It's much easier to compete when your mind is focused on the particular point you're playing right now.
Iron grip? Tired arm?
World-class players double-fault; they do it all the time, just like us. You'd think they were way past the point of double-faulting but there are some very good reasons why it still happens, at all levels:
In singles, at all levels of play, the preferred direction for groundstroke exchanges is crosscourt, not down-the-line. Here are the reasons:
Competition does interesting things to people: It brings out their true personality, good and bad.
Your main strings are the longer ones that do most of the hard work; they're also the ones that almost always break first. Cross strings are there to support the mains.
Everybody has felt a firm handshake, a limp handshake and a "death grip."
Watch any accomplished player and you'll see a remarkably consistent set of ritualistic behavior between points.
Once I gave a lesson to a good athlete who was struggling with his serve. He loved to smack the first serve as hard as possible because when it went in, it was virtually impossible for anyone to return.
Top-level players with highly-refined strokes want consistency in their games.
Get your racket out and look at the string face. Notice particularily where there strings in the center are becoming frayed and discolored. That's your sweet spot; the exact spot where you habitually hit the ball.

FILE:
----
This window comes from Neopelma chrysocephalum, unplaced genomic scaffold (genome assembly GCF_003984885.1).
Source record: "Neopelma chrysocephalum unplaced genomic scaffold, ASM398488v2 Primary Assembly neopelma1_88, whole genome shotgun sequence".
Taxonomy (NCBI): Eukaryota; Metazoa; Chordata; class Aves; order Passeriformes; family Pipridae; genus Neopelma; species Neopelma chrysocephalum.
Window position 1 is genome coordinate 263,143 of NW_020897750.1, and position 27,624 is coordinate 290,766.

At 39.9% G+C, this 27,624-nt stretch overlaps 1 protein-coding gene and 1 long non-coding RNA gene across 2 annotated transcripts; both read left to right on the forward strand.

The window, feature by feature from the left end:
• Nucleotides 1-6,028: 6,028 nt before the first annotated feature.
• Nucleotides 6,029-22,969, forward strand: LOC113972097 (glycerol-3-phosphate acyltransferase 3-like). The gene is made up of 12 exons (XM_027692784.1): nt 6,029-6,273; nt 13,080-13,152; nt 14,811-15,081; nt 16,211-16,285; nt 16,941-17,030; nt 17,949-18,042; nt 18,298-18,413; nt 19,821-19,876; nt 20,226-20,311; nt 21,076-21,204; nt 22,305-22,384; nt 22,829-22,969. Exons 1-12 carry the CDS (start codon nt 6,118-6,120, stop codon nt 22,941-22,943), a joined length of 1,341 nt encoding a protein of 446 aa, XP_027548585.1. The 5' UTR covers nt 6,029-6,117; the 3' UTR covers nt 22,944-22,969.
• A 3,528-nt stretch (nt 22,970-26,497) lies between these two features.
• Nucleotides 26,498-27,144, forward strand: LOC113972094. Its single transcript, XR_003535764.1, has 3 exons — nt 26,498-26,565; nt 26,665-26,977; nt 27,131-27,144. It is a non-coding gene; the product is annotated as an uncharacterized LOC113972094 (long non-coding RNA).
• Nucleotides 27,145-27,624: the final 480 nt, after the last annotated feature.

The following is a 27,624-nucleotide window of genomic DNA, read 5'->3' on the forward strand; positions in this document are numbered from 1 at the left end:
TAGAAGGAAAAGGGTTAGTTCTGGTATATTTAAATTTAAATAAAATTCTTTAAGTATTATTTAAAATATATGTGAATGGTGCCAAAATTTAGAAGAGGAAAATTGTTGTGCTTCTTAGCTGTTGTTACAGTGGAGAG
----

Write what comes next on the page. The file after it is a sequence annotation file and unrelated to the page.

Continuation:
Let's check your ready position:
Do you have trouble concentrating on the ball? Do you regularily mis-hit? Do you hear the sweet sound of "ponk" or something else?
Take a lesson from any tennis pro and you will notice that he or she always brings a hopper full of tennis balls to the court. Every teaching pro realizes that practicing positive changes in tennis come from repeating correct techniques over and over until they become habitual under pressure.
Tennis is a relatively inexpensive sport to play. All you really need is a strung racket, decent shoes, balls and shorts. Oh yeah, maybe a T-shirt.